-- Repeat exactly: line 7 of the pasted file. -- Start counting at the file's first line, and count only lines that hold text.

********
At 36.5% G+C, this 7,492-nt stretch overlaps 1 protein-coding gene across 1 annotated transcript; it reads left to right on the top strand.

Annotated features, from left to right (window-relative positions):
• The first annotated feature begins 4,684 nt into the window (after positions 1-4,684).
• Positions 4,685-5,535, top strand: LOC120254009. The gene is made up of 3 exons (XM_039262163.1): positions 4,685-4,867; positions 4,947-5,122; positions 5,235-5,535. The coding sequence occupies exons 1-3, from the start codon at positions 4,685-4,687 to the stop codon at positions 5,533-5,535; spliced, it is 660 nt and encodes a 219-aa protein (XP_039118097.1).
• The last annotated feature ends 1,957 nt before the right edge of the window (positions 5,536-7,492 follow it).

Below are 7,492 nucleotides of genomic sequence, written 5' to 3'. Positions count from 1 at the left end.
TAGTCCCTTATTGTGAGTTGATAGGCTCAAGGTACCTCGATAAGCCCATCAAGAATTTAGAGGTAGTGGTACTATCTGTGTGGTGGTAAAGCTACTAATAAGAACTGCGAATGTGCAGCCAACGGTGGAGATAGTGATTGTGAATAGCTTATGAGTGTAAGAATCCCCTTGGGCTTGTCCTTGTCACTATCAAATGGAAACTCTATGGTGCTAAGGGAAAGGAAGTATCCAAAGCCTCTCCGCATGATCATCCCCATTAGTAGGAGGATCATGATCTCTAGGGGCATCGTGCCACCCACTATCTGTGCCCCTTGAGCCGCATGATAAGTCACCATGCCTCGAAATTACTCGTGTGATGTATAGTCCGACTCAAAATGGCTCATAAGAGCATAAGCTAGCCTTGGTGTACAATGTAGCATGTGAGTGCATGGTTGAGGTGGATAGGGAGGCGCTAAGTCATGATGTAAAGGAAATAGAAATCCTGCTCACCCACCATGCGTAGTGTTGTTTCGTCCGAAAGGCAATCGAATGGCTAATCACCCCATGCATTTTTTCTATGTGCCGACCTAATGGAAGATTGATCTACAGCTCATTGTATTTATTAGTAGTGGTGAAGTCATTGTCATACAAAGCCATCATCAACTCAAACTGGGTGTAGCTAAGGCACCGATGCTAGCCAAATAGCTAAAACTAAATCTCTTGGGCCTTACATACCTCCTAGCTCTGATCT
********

TAGTCCCTTATTGTGAGTTGATAGGCTCAAGGTACCTCGATAAGCCCATCAAGAATTTAGAGGTAGTGGTACTATCTGTGTGGTGGTAAAGCTACTAATAAGAACTGCGAATGTGCAGCCAACGGTGGAGATAGTGATTGTGAATAGCTTATGAGTGTAAGAATCCCCTTGGGCTTGTCCTTGTCACTATCAAATGGAAACTCTATGGTGCTAAGGGAAAGGAAGTATCCAAAGCCTCTCCGCATGATCATCCCCATTAGTAGGAGGATCATGATCTCTAGGGGCATCGTGCCACCCACTATCTGTGCCCCTTGAGCCGCATGATAAGTCACCATGCCTCGAAATTACTCGTGTGATGTATAGTCCGACTCAAAATGGCTCATAAGAGCATAAGCTAGCCTTGGTGTACAATGTAGCATGTGAGTGCATGGTTGAGGTGGATAGGGAGGCGCTAAGTCATGATGTAAAGGAAATAGAAATCCTGCTCACCCACCATGCGTAGTGTTGTTTCGTCCGAAAGGCAATCGAATGGCTAATCACCCCATGCATTTTTTCTATGTGCCGACCTAATGGAAGATTGATCTACAGCTCATTGTATTTATTAGTAGTGGTGAAGTCATTGTCATACAAAGCCATCATCAACTCAAACTGGGTGTAGCTAAGGCACCGATGCTAGCCAAATAGCTAAAACTAAATCTCTTGGGCCTTACATACCTCCTAGCTCTGATCT